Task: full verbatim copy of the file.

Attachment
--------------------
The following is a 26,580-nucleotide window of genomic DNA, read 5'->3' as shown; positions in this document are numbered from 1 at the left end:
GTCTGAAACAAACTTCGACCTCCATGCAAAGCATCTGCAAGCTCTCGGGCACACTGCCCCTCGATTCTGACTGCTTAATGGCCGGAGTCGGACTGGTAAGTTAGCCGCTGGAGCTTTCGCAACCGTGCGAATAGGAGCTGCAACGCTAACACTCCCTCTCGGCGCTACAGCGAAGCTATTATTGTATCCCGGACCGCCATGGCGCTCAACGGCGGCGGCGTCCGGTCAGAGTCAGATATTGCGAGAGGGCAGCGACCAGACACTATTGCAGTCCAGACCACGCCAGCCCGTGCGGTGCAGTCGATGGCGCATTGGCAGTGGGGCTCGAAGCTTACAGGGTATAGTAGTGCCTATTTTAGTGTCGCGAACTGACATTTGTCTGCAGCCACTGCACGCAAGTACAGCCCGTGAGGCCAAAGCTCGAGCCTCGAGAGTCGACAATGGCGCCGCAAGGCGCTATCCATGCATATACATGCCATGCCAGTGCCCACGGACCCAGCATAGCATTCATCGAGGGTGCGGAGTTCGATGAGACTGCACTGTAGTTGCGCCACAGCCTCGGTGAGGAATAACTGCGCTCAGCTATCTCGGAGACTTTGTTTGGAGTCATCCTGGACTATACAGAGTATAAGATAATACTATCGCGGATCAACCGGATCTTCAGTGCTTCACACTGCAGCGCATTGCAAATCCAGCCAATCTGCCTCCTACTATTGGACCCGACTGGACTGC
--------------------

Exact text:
The following is a 26,580-nucleotide window of genomic DNA, read 5'->3' as shown; positions in this document are numbered from 1 at the left end:
GTCTGAAACAAACTTCGACCTCCATGCAAAGCATCTGCAAGCTCTCGGGCACACTGCCCCTCGATTCTGACTGCTTAATGGCCGGAGTCGGACTGGTAAGTTAGCCGCTGGAGCTTTCGCAACCGTGCGAATAGGAGCTGCAACGCTAACACTCCCTCTCGGCGCTACAGCGAAGCTATTATTGTATCCCGGACCGCCATGGCGCTCAACGGCGGCGGCGTCCGGTCAGAGTCAGATATTGCGAGAGGGCAGCGACCAGACACTATTGCAGTCCAGACCACGCCAGCCCGTGCGGTGCAGTCGATGGCGCATTGGCAGTGGGGCTCGAAGCTTACAGGGTATAGTAGTGCCTATTTTAGTGTCGCGAACTGACATTTGTCTGCAGCCACTGCACGCAAGTACAGCCCGTGAGGCCAAAGCTCGAGCCTCGAGAGTCGACAATGGCGCCGCAAGGCGCTATCCATGCATATACATGCCATGCCAGTGCCCACGGACCCAGCATAGCATTCATCGAGGGTGCGGAGTTCGATGAGACTGCACTGTAGTTGCGCCACAGCCTCGGTGAGGAATAACTGCGCTCAGCTATCTCGGAGACTTTGTTTGGAGTCATCCTGGACTATACAGAGTATAAGATAATACTATCGCGGATCAACCGGATCTTCAGTGCTTCACACTGCAGCGCATTGCAAATCCAGCCAATCTGCCTCCTACTATTGGACCCGACTGGACTGC